Everyone collects for different reasons. A while back, we offered an encyclopedia of sorts of the various types of collectors out there. From trophy hunters to bargain hunters, we covered them all. Of course, that was tongue-in-cheek (sort of). There are, in reality, a wide range of reasons that folks collect, and why you collect is, in many ways, as important as what you collect. In fact, we believe that you should think long and hard about why you collect, or want to collect. Knowing the why can help you better develop the what and can help make collecting more enjoyable.
For example, I (Andrew) am a history collector. In other words, I look for objects that have a story, a known past, a connection to an important event or person. Or I look for objects that help me fill in a piece of the puzzle in my research--identifying a stenciled motif on a Midwestern German blanket chest or a type of inlay on a southern Ohio chest of drawers.
Hollie, on the other hand, is more of an aesthetic collector. She looks for objects that, quite simply, she likes to look at. Age, origin, etc. don't matter as much to her, so long as she likes how it looks. She regularly tells me that our house would look a whole lot different if she were filling it by herself. From William Gedney photographs to Vermont painted furniture, Hollie wants to live with things that make her smile just to look at them.
In my work at Garth's, I usually try to determine why a potential consignor collected what they did. It can help me establish a good rapport with them, and often makes the consignment process more enjoyable for all involved.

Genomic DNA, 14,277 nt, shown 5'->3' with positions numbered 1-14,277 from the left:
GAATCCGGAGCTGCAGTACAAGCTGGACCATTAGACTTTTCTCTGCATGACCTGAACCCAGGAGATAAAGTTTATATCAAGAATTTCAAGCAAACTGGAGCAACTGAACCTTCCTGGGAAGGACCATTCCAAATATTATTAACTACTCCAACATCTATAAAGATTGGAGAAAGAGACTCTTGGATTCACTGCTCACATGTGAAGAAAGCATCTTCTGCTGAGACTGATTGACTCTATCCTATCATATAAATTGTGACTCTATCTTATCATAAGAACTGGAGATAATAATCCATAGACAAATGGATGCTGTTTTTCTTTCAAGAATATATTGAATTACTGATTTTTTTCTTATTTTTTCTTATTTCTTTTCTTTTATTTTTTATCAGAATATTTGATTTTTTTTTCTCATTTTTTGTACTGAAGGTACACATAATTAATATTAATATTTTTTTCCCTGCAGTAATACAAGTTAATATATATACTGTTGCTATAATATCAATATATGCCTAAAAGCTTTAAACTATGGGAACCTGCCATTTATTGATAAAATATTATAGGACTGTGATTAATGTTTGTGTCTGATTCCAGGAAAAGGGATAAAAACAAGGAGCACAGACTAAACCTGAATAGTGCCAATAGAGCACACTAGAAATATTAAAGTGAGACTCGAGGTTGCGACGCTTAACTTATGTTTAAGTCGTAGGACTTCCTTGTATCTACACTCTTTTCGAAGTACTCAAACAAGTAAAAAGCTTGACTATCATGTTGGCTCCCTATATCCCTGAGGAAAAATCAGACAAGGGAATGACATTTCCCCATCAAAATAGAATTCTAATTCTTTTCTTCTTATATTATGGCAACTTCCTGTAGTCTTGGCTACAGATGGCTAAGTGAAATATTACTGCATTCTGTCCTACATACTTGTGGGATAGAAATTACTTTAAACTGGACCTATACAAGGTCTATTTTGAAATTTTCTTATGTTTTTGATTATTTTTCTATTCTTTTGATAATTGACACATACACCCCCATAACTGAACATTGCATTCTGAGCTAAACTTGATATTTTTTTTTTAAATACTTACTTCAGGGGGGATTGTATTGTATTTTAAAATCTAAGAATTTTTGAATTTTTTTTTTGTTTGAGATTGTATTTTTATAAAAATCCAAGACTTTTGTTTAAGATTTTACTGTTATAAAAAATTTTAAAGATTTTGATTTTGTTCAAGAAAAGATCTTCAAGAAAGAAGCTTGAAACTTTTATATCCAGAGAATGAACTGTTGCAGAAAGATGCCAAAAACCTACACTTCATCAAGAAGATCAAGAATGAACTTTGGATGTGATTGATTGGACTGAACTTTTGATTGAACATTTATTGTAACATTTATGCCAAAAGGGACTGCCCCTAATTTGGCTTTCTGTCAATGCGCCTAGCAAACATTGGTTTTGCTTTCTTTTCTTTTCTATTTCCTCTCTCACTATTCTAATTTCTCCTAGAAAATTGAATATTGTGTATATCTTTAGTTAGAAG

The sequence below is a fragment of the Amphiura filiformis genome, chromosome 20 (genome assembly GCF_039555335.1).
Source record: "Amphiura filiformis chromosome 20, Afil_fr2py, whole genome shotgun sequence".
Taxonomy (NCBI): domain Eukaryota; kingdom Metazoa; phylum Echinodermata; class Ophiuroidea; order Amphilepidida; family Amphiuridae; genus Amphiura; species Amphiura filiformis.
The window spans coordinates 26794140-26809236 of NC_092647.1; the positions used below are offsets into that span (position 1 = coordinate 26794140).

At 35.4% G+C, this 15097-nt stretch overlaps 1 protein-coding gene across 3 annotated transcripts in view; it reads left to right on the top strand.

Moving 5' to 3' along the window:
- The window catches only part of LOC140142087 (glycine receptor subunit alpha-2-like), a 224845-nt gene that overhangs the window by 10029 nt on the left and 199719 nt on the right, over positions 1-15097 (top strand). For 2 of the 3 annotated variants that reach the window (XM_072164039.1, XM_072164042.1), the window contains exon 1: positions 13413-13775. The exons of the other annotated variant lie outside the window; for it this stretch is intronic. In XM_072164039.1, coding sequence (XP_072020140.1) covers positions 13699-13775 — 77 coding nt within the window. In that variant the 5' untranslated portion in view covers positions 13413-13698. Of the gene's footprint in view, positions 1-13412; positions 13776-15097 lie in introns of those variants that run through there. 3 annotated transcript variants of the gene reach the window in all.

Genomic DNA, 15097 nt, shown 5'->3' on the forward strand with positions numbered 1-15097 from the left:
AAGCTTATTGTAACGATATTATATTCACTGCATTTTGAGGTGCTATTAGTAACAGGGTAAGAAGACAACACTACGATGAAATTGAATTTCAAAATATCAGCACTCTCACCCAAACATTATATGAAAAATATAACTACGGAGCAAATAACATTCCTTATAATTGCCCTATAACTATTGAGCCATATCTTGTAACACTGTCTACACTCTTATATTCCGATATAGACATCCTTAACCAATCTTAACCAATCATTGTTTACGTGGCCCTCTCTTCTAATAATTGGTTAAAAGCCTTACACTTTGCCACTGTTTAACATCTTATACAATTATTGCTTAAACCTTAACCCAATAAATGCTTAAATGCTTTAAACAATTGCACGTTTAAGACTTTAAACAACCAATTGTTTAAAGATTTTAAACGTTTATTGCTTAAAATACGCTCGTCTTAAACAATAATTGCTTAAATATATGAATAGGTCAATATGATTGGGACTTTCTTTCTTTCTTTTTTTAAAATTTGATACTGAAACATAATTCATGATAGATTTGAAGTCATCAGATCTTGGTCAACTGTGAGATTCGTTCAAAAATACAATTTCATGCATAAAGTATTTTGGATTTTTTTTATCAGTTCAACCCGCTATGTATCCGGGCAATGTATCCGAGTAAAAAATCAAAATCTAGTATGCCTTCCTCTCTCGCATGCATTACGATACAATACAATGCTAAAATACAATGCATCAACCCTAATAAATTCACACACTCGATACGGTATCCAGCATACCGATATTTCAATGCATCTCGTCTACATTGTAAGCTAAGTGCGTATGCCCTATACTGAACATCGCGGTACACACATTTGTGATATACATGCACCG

In our upcoming firearms and militaria auction, there is a collection of 20th century items (uniforms, patches, buttons, etc.) that come from a central Ohio collector. Honestly, it's not big dollar stuff...not the rarest stuff, but I was immediately struck by the encyclopedic nature of it. There are complete field AND dress uniforms from WWI, WWII, Korea, and Vietnam. Additionally, there is a darn near complete collection of headgear (helmets and hats). Hundreds of patches, dozens of medals and badges, and, though some might not like it, a thorough assemblage of Nazi armbands. Clearly this is a collection that was put together carefully and thoughtfully. But, of course, I wondered why?
As it turns out, the collector was an addict. Fortunately, he got help and completed his 12 steps and got sober. But he found that he needed to keep himself occupied to stay that way. So, he threw himself into collecting 20th century American militaria. Flea markets, surplus stores, antique shops...a patch here, a helmet there, probably never spent more than $100 at a shot. But over the years, he amassed an impressive collection. But now, 20-some odd years later, he's still sober and has decided to move on and sell his collection.
The "why" of collecting is different for each collector, just like the "what" is. And that's okay. If we all collected the same things for the same reasons, auctions and shows would be pretty boring. Diversity is a good thing; it keeps the marketplace interesting. And an ever-widening range of motives for collecting can only help bring more collectors to shows and auctions. And that's a very good thing.